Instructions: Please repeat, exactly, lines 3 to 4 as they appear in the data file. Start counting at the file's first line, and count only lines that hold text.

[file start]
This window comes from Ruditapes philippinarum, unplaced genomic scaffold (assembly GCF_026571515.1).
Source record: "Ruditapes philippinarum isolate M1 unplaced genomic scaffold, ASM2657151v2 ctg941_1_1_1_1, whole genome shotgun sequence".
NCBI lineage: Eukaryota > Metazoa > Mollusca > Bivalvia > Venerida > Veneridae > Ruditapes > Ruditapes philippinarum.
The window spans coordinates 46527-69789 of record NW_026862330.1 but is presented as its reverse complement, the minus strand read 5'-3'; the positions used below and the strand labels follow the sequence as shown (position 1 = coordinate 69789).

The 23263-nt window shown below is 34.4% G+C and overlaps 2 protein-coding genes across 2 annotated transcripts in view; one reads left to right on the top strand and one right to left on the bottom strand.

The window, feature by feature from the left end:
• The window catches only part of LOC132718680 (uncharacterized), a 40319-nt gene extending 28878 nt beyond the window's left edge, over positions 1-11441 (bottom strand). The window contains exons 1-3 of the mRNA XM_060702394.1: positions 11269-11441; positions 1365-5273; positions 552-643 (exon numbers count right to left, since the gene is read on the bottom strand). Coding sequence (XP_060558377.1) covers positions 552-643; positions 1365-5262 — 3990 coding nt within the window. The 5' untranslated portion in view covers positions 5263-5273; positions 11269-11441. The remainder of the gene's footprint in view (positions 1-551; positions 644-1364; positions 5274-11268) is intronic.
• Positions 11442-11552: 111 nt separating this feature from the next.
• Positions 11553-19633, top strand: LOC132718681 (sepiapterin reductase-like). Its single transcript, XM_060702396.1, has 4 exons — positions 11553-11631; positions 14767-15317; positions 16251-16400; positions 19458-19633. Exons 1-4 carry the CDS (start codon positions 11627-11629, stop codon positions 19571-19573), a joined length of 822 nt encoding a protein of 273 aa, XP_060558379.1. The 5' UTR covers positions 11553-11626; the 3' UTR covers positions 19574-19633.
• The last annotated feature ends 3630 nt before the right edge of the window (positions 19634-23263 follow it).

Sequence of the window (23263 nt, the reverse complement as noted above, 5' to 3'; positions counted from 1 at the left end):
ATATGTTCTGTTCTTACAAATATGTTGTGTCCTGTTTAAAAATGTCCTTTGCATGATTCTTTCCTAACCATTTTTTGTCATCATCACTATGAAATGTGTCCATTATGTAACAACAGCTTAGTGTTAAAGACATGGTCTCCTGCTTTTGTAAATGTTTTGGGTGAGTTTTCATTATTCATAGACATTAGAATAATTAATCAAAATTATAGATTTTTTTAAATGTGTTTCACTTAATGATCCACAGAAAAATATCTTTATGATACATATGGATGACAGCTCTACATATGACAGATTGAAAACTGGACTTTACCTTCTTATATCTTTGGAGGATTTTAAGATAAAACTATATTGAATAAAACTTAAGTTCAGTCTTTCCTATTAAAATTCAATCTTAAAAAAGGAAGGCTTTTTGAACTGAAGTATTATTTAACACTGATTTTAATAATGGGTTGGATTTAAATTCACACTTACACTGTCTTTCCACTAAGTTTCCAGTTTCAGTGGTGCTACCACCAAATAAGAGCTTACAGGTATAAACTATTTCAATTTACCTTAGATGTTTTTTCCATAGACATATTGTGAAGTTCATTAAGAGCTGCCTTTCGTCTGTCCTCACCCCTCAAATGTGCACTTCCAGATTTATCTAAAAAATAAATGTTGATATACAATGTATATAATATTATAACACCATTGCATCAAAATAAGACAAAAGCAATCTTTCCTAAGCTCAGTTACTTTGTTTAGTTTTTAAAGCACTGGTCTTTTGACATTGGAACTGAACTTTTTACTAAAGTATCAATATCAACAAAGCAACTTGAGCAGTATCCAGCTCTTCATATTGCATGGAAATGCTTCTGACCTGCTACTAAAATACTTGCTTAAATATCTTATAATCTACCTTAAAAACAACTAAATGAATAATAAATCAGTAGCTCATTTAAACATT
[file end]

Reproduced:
NCBI lineage: Eukaryota > Metazoa > Mollusca > Bivalvia > Venerida > Veneridae > Ruditapes > Ruditapes philippinarum.
The window spans coordinates 46527-69789 of record NW_026862330.1 but is presented as its reverse complement, the minus strand read 5'-3'; the positions used below and the strand labels follow the sequence as shown (position 1 = coordinate 69789).